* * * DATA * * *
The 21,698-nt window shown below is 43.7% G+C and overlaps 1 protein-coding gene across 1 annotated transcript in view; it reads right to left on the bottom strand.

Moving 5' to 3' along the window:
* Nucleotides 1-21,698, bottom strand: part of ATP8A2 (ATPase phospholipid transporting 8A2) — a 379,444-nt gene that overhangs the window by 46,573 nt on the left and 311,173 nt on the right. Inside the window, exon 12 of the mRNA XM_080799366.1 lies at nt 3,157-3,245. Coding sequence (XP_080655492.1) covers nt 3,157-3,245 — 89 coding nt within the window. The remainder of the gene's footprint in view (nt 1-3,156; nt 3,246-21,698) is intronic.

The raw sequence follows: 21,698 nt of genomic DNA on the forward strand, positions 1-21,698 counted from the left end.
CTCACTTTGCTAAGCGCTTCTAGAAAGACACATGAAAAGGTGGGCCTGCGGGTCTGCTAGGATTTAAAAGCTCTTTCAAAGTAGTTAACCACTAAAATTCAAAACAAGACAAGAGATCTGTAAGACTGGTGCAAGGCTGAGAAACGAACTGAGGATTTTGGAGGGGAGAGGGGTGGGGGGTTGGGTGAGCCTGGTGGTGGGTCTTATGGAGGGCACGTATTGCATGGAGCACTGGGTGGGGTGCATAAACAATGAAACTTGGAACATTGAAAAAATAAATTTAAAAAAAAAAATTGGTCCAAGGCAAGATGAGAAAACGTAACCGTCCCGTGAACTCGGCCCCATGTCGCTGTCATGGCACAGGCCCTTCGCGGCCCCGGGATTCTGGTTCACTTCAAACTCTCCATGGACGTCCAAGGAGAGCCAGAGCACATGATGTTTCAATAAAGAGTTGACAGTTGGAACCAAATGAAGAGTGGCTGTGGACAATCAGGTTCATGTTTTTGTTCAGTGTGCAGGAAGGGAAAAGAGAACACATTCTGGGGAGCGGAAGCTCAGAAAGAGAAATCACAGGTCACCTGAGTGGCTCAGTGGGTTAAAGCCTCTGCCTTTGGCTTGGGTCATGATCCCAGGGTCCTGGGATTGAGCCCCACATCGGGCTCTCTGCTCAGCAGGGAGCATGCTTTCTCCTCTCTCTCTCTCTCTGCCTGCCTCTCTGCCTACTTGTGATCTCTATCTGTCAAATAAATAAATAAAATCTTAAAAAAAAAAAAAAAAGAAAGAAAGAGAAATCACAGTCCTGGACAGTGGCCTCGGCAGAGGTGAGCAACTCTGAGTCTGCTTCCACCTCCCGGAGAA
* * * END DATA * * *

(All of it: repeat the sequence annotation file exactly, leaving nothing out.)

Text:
The 21,698-nt window shown below is 43.7% G+C and overlaps 1 protein-coding gene across 1 annotated transcript in view; it reads right to left on the bottom strand.

Moving 5' to 3' along the window:
* Nucleotides 1-21,698, bottom strand: part of ATP8A2 (ATPase phospholipid transporting 8A2) — a 379,444-nt gene that overhangs the window by 46,573 nt on the left and 311,173 nt on the right. Inside the window, exon 12 of the mRNA XM_080799366.1 lies at nt 3,157-3,245. Coding sequence (XP_080655492.1) covers nt 3,157-3,245 — 89 coding nt within the window. The remainder of the gene's footprint in view (nt 1-3,156; nt 3,246-21,698) is intronic.

The raw sequence follows: 21,698 nt of genomic DNA on the forward strand, positions 1-21,698 counted from the left end.
CTCACTTTGCTAAGCGCTTCTAGAAAGACACATGAAAAGGTGGGCCTGCGGGTCTGCTAGGATTTAAAAGCTCTTTCAAAGTAGTTAACCACTAAAATTCAAAACAAGACAAGAGATCTGTAAGACTGGTGCAAGGCTGAGAAACGAACTGAGGATTTTGGAGGGGAGAGGGGTGGGGGGTTGGGTGAGCCTGGTGGTGGGTCTTATGGAGGGCACGTATTGCATGGAGCACTGGGTGGGGTGCATAAACAATGAAACTTGGAACATTGAAAAAATAAATTTAAAAAAAAAAATTGGTCCAAGGCAAGATGAGAAAACGTAACCGTCCCGTGAACTCGGCCCCATGTCGCTGTCATGGCACAGGCCCTTCGCGGCCCCGGGATTCTGGTTCACTTCAAACTCTCCATGGACGTCCAAGGAGAGCCAGAGCACATGATGTTTCAATAAAGAGTTGACAGTTGGAACCAAATGAAGAGTGGCTGTGGACAATCAGGTTCATGTTTTTGTTCAGTGTGCAGGAAGGGAAAAGAGAACACATTCTGGGGAGCGGAAGCTCAGAAAGAGAAATCACAGGTCACCTGAGTGGCTCAGTGGGTTAAAGCCTCTGCCTTTGGCTTGGGTCATGATCCCAGGGTCCTGGGATTGAGCCCCACATCGGGCTCTCTGCTCAGCAGGGAGCATGCTTTCTCCTCTCTCTCTCTCTCTGCCTGCCTCTCTGCCTACTTGTGATCTCTATCTGTCAAATAAATAAATAAAATCTTAAAAAAAAAAAAAAAAGAAAGAAAGAGAAATCACAGTCCTGGACAGTGGCCTCGGCAGAGGTGAGCAACTCTGAGTCTGCTTCCACCTCCCGGAGAA